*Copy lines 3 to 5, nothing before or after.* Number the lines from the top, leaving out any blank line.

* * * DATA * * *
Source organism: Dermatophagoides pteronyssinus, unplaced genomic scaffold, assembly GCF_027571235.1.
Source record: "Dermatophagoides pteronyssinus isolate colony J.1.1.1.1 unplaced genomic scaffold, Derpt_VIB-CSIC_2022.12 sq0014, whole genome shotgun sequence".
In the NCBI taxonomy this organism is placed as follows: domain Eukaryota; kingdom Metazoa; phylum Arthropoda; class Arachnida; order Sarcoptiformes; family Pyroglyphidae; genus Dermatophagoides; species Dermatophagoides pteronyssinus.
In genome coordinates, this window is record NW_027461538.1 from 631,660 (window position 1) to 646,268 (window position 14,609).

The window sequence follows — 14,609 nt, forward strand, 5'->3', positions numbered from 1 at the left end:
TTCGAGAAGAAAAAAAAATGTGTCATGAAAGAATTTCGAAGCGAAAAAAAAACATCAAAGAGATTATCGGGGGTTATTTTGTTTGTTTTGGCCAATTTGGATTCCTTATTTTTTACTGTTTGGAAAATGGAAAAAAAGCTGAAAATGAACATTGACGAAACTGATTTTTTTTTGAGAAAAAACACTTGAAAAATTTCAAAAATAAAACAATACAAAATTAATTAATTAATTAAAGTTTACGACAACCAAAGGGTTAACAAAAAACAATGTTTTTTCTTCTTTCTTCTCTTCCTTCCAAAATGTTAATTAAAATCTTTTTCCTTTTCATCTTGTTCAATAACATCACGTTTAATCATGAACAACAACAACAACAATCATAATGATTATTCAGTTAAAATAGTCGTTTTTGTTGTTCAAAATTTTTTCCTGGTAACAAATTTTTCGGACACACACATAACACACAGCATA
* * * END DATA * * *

In the NCBI taxonomy this organism is placed as follows: domain Eukaryota; kingdom Metazoa; phylum Arthropoda; class Arachnida; order Sarcoptiformes; family Pyroglyphidae; genus Dermatophagoides; species Dermatophagoides pteronyssinus.
In genome coordinates, this window is record NW_027461538.1 from 631,660 (window position 1) to 646,268 (window position 14,609).

The window sequence follows — 14,609 nt, forward strand, 5'->3', positions numbered from 1 at the left end: